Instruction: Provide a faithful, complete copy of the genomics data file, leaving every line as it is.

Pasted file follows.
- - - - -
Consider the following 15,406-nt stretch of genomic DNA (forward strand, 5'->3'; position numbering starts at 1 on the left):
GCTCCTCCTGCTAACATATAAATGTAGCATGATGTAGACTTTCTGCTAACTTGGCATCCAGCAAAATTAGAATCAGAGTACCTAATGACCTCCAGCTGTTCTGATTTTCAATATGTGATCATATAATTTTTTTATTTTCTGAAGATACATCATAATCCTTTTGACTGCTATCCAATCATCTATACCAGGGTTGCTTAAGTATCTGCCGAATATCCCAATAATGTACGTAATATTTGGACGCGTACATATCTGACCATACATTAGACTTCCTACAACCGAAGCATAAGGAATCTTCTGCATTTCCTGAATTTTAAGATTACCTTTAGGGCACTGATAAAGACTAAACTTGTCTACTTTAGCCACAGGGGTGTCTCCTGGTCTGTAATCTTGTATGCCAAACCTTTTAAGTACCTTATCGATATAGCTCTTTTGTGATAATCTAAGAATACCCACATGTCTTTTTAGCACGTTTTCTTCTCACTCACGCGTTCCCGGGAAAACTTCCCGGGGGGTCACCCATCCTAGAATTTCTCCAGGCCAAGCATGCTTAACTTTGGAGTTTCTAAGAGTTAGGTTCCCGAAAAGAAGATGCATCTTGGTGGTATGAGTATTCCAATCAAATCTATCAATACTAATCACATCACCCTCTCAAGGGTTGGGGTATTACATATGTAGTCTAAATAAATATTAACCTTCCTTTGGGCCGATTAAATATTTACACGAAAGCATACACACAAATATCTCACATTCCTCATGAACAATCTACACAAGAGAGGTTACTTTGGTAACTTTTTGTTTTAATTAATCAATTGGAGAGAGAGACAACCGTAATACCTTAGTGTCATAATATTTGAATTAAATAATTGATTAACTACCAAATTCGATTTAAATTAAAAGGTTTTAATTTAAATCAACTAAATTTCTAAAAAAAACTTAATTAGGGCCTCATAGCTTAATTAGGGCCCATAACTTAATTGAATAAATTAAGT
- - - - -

Consider the following 15,406-nt stretch of genomic DNA (forward strand, 5'->3'; position numbering starts at 1 on the left):
GCTCCTCCTGCTAACATATAAATGTAGCATGATGTAGACTTTCTGCTAACTTGGCATCCAGCAAAATTAGAATCAGAGTACCTAATGACCTCCAGCTGTTCTGATTTTCAATATGTGATCATATAATTTTTTTATTTTCTGAAGATACATCATAATCCTTTTGACTGCTATCCAATCATCTATACCAGGGTTGCTTAAGTATCTGCCGAATATCCCAATAATGTACGTAATATTTGGACGCGTACATATCTGACCATACATTAGACTTCCTACAACCGAAGCATAAGGAATCTTCTGCATTTCCTGAATTTTAAGATTACCTTTAGGGCACTGATAAAGACTAAACTTGTCTACTTTAGCCACAGGGGTGTCTCCTGGTCTGTAATCTTGTATGCCAAACCTTTTAAGTACCTTATCGATATAGCTCTTTTGTGATAATCTAAGAATACCCACATGTCTTTTTAGCACGTTTTCTTCTCACTCACGCGTTCCCGGGAAAACTTCCCGGGGGGTCACCCATCCTAGAATTTCTCCAGGCCAAGCATGCTTAACTTTGGAGTTTCTAAGAGTTAGGTTCCCGAAAAGAAGATGCATCTTGGTGGTATGAGTATTCCAATCAAATCTATCAATACTAATCACATCACCCTCTCAAGGGTTGGGGTATTACATATGTAGTCTAAATAAATATTAACCTTCCTTTGGGCCGATTAAATATTTACACGAAAGCATACACACAAATATCTCACATTCCTCATGAACAATCTACACAAGAGAGGTTACTTTGGTAACTTTTTGTTTTAATTAATCAATTGGAGAGAGAGACAACCGTAATACCTTAGTGTCATAATATTTGAATTAAATAATTGATTAACTACCAAATTCGATTTAAATTAAAAGGTTTTAATTTAAATCAACTAAATTTCTAAAAAAAACTTAATTAGGGCCTCATAGCTTAATTAGGGCCCATAACTTAATTGAATAAATTAAGT